If you want to take advantage of the rapidly growing adaptive travel market, get started now! I recommend hiring an expert to get your business rated and start removing barriers to access as soon as possible. Think about accessibility anytime you’re planning a remodel or addition. These improvements will benefit everyone, not just people with disabilities. For those of you who have already taken steps to improve accessibility, start bragging about it.

Craig Kennedy is a published adaptive travel author, accessibility consultant, and motivational speaker with almost ten years of adaptive travel experience and more than 15 years of tourism and service industry expertise. He specializes in resort business growth and customer attraction through better overall accessibility, education, and marketing, and works with businesses who wish to become leaders in accessible travel and accommodation.

Trailing the Tiger

So there are destinations and destinations, each offering their distinct USPs. Hot attractions that draw tourists seeking an ‘experience’ to carry home – a trophy to substantiate a battery of travel yarns. But in this craze for acquiring the best seller, our jetsetter often overlooks the finer details – colours that give a place meaning and significance. After all isn’t the great thing about travel, the joy of savouring an authentic experience in its entirety… like the succulent slice of a fruit, stones, rind and all?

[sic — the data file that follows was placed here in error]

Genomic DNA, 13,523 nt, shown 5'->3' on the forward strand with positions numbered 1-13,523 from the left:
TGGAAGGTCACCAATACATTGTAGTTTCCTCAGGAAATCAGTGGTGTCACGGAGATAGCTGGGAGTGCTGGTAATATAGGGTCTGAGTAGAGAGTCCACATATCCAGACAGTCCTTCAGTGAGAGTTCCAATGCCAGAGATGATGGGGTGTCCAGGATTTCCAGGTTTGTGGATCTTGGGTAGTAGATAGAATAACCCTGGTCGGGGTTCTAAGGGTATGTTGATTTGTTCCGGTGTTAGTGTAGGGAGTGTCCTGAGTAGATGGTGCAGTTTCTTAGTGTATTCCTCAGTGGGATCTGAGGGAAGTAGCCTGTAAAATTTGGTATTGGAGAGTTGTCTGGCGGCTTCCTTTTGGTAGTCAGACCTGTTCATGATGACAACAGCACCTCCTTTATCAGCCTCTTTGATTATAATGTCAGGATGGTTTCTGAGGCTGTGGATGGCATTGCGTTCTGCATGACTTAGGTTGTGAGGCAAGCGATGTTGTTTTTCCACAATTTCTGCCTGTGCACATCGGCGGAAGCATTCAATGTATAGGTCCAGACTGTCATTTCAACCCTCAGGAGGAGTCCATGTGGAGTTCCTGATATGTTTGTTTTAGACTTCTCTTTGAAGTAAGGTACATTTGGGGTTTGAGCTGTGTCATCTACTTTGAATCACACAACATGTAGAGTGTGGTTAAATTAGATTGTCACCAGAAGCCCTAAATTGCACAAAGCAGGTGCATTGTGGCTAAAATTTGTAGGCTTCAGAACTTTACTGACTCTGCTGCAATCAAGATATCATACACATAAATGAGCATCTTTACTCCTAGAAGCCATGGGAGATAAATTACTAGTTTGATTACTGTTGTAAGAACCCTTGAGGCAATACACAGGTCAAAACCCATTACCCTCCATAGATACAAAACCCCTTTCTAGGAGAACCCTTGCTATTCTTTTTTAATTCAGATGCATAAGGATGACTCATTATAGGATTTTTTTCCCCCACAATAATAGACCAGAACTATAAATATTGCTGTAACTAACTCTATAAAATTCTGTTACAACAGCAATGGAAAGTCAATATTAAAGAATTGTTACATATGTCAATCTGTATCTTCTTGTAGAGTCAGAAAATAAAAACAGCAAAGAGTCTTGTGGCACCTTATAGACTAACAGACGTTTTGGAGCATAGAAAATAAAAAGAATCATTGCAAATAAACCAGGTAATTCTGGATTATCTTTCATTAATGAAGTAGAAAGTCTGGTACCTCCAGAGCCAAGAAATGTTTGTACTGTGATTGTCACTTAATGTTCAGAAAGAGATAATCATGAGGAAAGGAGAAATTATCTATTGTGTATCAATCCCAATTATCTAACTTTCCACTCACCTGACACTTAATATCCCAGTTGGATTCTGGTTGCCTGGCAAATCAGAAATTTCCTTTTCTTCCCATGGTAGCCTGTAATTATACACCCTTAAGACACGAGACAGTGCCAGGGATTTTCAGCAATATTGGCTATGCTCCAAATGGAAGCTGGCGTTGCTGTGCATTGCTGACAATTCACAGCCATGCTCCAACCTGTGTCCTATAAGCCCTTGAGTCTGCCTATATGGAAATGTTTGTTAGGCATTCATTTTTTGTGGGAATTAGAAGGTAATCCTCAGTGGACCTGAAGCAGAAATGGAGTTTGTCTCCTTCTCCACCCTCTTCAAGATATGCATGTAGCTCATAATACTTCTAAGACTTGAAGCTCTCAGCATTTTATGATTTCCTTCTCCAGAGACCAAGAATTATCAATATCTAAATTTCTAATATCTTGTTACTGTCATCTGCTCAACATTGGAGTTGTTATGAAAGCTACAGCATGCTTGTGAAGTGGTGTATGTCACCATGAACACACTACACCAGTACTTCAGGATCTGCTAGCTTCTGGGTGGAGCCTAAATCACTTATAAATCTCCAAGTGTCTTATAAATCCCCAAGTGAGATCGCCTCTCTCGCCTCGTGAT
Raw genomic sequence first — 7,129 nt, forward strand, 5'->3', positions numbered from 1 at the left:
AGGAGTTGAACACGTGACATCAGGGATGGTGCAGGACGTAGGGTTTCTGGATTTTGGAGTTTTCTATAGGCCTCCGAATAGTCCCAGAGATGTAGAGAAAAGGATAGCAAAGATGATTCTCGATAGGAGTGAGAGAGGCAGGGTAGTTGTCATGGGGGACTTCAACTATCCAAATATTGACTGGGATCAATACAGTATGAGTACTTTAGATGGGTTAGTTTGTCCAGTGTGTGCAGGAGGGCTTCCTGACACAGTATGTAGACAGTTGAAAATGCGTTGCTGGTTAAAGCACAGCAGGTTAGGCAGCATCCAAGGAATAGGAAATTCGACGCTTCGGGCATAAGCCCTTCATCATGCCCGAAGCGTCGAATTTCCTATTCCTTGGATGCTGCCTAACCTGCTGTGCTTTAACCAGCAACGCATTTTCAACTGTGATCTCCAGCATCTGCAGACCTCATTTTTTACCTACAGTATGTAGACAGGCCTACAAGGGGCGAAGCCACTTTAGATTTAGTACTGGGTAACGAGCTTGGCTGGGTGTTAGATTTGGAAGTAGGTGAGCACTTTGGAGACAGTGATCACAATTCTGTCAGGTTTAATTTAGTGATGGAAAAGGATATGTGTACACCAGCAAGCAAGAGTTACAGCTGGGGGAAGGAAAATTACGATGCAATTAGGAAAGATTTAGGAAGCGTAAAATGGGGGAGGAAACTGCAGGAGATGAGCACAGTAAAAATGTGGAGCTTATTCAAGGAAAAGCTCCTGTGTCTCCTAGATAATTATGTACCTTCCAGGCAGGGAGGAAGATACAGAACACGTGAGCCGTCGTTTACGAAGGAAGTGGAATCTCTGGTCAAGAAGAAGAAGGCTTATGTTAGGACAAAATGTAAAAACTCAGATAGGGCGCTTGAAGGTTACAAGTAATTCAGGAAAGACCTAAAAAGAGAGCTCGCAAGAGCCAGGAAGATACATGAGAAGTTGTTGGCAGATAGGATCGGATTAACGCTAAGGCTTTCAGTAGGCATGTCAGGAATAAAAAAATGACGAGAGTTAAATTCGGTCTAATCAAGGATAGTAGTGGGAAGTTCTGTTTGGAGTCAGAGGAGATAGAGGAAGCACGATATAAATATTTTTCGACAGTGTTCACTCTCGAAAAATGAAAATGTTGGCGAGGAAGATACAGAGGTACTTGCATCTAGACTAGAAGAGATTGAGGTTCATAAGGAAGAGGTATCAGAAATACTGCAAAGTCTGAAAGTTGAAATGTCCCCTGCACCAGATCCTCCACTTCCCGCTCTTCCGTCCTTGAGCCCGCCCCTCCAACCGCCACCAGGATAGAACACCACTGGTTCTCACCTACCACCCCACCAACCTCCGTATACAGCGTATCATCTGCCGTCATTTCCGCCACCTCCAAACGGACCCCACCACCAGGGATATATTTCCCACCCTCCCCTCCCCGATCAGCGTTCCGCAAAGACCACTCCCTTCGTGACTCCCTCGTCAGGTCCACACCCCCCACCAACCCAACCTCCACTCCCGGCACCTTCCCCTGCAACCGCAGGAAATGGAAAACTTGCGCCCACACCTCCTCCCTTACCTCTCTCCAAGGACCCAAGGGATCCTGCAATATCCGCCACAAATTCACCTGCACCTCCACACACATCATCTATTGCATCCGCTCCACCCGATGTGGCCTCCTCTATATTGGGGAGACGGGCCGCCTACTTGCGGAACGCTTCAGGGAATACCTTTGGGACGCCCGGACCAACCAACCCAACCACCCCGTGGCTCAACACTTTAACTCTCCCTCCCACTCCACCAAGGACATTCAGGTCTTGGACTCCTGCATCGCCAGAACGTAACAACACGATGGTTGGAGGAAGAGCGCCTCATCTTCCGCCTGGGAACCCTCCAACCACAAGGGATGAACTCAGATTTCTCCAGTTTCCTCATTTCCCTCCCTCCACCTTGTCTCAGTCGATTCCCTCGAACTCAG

The tiger is undoubtedly India’s most charismatic export and the twenty seven odd tiger reserves dotting the country cope with a steady file of tourists descending with the single-minded determination of encountering the big cat – an encounter resourcefully ‘arranged’ by guides and rangers with persistence to match.